2014 in review

I don’t normally post information about my views to alifeofmentalillness.wordpress.com.  With this being the end of my first full year of posting about mental illness and mental health issues, I felt it appropriate to give appreciation to everyone who visited during the last twelve months.  It was a good year.  I hope we can make 2015 even better.  Thanks.  Zach

The WordPress.com stats helper monkeys prepared a 2014 annual report for this blog.

Here’s an excerpt:

A San Francisco cable car holds 60 people. This blog was viewed about 2,500 times in 2014. If it were a cable car, it would take about 42 trips to carry that many people.

Click here to see the complete report.

Advertisements

Reflection upon 2014 and Looking Ahead to 2015

10003113_10152340093435460_650990473_n

The year 2014 will be drawing to a close in a few short days.  I always enjoyed the rebirth of New Year’s as a holiday as much as I enjoyed the joys of Christmas and the pride of July 4th.  It is, for me, a time of reflection on the year that was and looking ahead to the year that will be.  It is all appropriate to reflect on the past year.

In 2014, I managed to lose almost 60 pounds and get some other issues in my life in order.  Yes, the weight loss has slowed since late October.  But many people gain weight during Halloween, Thanksgiving, and Christmas seasons.  I’m fortunate that I was able to hold weight wise and mentally even during these stressful and unorganized times.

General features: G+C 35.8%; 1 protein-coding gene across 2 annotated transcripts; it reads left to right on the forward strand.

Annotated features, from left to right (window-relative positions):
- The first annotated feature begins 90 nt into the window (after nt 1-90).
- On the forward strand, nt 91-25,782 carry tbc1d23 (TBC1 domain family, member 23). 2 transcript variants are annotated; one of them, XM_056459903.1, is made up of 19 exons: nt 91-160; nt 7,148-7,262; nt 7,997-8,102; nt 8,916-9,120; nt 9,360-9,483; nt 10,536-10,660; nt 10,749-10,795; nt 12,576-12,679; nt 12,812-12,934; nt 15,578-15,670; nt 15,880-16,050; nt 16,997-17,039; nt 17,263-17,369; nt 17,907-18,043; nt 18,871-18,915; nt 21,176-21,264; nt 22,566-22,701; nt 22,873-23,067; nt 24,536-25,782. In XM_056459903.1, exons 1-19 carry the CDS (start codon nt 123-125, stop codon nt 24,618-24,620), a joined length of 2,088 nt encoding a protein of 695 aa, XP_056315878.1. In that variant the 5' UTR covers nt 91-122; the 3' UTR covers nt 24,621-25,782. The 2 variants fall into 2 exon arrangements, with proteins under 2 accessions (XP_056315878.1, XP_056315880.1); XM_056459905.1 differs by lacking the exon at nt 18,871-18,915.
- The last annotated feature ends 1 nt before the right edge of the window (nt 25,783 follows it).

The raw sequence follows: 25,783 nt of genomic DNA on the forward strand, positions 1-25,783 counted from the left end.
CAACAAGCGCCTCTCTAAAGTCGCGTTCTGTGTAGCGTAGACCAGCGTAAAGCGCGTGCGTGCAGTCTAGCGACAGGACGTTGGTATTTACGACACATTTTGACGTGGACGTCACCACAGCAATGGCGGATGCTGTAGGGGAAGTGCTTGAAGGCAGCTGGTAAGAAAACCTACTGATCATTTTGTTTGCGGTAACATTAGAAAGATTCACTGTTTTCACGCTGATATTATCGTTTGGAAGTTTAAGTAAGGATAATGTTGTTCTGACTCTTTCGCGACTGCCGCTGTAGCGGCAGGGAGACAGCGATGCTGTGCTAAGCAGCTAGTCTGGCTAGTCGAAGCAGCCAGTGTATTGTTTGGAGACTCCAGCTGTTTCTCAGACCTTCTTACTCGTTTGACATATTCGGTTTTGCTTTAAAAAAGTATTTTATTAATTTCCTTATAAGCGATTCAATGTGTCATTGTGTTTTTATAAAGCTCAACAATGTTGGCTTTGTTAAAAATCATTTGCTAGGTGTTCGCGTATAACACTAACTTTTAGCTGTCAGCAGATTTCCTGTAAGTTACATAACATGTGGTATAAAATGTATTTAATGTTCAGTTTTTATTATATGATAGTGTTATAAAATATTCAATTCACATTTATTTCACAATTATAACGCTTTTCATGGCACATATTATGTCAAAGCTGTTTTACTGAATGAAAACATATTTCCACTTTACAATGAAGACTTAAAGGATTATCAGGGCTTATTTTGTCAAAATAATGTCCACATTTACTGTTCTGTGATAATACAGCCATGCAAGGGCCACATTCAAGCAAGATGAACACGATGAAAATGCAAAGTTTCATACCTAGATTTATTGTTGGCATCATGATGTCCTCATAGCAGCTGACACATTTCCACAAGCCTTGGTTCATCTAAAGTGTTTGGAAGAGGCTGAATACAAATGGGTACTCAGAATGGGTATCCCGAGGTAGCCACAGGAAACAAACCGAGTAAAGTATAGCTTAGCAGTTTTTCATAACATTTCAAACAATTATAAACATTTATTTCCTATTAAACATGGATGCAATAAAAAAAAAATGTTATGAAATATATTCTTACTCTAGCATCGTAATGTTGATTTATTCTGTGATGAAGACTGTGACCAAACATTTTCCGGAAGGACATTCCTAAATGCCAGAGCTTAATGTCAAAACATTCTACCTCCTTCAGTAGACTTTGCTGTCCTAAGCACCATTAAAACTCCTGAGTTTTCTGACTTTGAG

I had a real good Christmas season.  I didn’t experience as much stress, anxiety, and irritation between Thanksgiving and Christmas as in past years.  Yes I did have one bad episode but that was resolved within one day.  But I got to see an old friend I hadn’t seen in over 15 years, I got some cool stuff for Christmas, and was able to spend several days with friends and family.  How can I ask for more?  It was an ideal holiday season for someone with a mental illness.  We can all use less anxiety and stress in our lives.  We who deal with mental illness are no exception.

I’m glad I lost those 60 pounds in 2014.  My goal, one of them anyway, is to lose another 60 pounds at minimum.  I still have a long way to go before I am at the weight I was in high school.  For far too long I accepted the nonsense that gaining weight while taking anti psychotic drugs was inevitable.  Yes, that can be one of the more prominent side effects of being treated for mental illness problems.  At the same time, many of the newer anti psychotic drugs don’t promote weight gain as much as many of the older generation of medications.  Yes, they are expensive.  Without being on Medicaid and Medicare, my anti psych drugs would cost $1,300 per month.  Just because I’m on government assistance doesn’t mean I’m not aware of what these meds would cost.  While I curse the fact I can’t support myself through my own labor (at least not yet), I am still grateful that such programs as well as private services exist to aid those of us who are, as of this writing in late 2014, still struggling to support ourselves.